no need to worry. The amperage going through that wire to your auxiliary battery will be limited by the voltage that your car allows your alternator to put out. In other words, the voltage at which your alternator is at is controlled by the voltage regulator on your alternator. Therefore, if the battery your voltage regulator is connected to, e.g. probably your main car battery, is not really that depleted, then your alternator is not going to put out that many volts. Consequently, the amperage going over that wire from your car battery/alternator to the auxiliary battery on the trailer is going to be fairly minimal. This is compounded by the voltage drop caused by such thin wire.
I had this problem when trying to charge the battery on my travel trailer. The voltage (as detected on my Scan Gauge) that my alternator is putting out is only briefly 14.0+. As soon as the car battery is refilled within a few minutes, the voltage drops fairly quickly--to about 13.4-13.5. Factor in the voltage drop caused by the thin 12-14 gauge wire on my 7 pin connector, the voltage at the trailer battery was very low- resulting in very little amperage going through. I ended up getting three 10 gauge wires to reduce the voltage drop.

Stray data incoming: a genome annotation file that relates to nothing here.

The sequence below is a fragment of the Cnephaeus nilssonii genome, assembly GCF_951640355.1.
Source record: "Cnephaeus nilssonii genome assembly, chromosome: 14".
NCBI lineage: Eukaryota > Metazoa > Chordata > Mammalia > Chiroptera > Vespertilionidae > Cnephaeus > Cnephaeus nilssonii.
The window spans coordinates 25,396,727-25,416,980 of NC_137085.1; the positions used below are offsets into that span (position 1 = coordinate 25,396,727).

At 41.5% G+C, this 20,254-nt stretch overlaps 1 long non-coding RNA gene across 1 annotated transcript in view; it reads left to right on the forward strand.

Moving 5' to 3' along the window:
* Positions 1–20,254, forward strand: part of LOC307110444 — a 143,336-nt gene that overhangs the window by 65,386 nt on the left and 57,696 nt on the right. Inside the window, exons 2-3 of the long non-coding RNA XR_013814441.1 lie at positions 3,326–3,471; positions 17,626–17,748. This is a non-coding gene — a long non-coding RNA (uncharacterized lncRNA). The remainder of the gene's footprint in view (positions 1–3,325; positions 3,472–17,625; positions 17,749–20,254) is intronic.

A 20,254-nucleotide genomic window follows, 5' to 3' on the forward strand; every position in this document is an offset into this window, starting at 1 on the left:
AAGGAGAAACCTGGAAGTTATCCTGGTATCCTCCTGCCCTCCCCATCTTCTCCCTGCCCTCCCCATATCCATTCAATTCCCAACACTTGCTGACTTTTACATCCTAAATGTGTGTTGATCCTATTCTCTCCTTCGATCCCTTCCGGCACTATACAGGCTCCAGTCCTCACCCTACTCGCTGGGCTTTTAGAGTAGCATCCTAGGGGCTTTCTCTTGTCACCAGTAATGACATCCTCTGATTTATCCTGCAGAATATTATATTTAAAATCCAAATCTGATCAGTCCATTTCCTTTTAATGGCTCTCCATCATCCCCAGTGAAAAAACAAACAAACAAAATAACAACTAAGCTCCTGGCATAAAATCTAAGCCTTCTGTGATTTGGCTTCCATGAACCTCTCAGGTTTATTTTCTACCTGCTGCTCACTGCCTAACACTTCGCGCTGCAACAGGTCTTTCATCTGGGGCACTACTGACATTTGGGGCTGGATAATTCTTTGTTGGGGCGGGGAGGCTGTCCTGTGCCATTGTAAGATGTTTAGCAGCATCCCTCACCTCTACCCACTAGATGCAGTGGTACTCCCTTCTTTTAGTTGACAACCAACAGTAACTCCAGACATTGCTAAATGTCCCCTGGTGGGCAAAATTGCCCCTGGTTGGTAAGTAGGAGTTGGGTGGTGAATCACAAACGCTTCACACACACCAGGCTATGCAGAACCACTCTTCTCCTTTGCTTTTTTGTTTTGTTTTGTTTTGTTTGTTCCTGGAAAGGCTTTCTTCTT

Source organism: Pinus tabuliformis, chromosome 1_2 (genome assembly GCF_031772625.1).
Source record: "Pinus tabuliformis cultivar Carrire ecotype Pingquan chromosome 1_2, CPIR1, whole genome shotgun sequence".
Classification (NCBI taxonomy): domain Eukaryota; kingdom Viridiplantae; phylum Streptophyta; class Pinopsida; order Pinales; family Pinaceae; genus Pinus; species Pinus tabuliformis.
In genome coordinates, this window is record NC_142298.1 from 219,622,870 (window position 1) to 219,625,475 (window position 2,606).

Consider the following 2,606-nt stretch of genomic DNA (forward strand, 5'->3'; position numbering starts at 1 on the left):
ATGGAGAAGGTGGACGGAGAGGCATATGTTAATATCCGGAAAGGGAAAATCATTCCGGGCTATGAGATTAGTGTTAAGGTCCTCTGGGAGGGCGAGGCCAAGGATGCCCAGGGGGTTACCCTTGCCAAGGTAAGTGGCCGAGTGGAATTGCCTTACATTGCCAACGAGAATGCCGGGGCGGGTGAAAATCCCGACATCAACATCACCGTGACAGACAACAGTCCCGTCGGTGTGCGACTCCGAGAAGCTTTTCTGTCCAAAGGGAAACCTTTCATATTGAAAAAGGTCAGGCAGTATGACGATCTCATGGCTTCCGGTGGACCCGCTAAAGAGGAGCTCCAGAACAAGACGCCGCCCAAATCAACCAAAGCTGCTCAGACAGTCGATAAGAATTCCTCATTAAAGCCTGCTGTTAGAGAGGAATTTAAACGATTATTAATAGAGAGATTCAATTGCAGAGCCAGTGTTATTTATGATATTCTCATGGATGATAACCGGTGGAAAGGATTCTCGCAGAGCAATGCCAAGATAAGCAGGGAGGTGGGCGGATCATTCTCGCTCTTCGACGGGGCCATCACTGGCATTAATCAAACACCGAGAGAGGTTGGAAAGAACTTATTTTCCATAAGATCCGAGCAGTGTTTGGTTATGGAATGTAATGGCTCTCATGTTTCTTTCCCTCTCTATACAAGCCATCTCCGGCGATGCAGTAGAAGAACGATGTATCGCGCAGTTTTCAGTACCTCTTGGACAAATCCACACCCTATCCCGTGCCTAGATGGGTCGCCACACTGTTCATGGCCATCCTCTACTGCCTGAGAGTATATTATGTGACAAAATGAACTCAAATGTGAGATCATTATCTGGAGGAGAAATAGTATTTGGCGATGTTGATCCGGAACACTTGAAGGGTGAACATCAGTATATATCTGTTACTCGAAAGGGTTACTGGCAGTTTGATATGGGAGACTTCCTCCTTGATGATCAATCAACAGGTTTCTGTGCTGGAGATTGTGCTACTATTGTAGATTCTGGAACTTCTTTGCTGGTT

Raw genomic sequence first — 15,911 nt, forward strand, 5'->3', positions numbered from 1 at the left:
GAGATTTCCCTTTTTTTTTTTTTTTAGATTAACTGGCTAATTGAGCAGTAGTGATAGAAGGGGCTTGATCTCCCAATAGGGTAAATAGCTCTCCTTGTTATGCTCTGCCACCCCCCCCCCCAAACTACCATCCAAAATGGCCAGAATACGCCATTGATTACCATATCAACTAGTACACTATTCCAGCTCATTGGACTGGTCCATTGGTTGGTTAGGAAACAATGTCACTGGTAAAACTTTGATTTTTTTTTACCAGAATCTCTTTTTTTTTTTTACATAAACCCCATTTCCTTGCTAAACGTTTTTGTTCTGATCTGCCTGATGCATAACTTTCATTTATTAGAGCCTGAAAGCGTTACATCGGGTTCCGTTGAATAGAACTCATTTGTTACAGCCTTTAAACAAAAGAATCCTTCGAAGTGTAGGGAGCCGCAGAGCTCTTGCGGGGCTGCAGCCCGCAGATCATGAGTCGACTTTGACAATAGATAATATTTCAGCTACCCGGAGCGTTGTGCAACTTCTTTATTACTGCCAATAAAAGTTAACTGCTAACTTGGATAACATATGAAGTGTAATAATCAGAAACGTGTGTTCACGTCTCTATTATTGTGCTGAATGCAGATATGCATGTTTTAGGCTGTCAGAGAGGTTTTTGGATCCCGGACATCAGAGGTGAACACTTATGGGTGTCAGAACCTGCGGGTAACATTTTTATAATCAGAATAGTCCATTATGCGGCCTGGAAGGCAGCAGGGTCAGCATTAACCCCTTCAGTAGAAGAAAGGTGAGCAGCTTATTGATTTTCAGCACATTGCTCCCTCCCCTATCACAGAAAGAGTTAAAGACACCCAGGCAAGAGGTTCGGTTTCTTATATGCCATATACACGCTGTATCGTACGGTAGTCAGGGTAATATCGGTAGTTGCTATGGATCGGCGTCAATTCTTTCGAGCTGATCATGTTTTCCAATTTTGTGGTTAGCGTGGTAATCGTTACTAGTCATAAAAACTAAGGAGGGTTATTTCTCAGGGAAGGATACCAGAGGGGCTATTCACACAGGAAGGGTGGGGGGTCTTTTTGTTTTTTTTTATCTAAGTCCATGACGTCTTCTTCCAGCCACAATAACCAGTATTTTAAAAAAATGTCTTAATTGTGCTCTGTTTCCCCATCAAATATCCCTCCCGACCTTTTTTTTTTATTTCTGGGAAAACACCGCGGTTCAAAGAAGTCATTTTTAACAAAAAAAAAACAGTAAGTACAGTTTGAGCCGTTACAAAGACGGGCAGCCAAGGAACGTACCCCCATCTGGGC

In sum, from the perspective of too much amperage, I wouldn't worry about the wiring melting or anthing. But you may want to upgrade the wiring if you need the trailer battery to charge quicker.
2007 Toyota Tacoma TRD 4x4 Dcab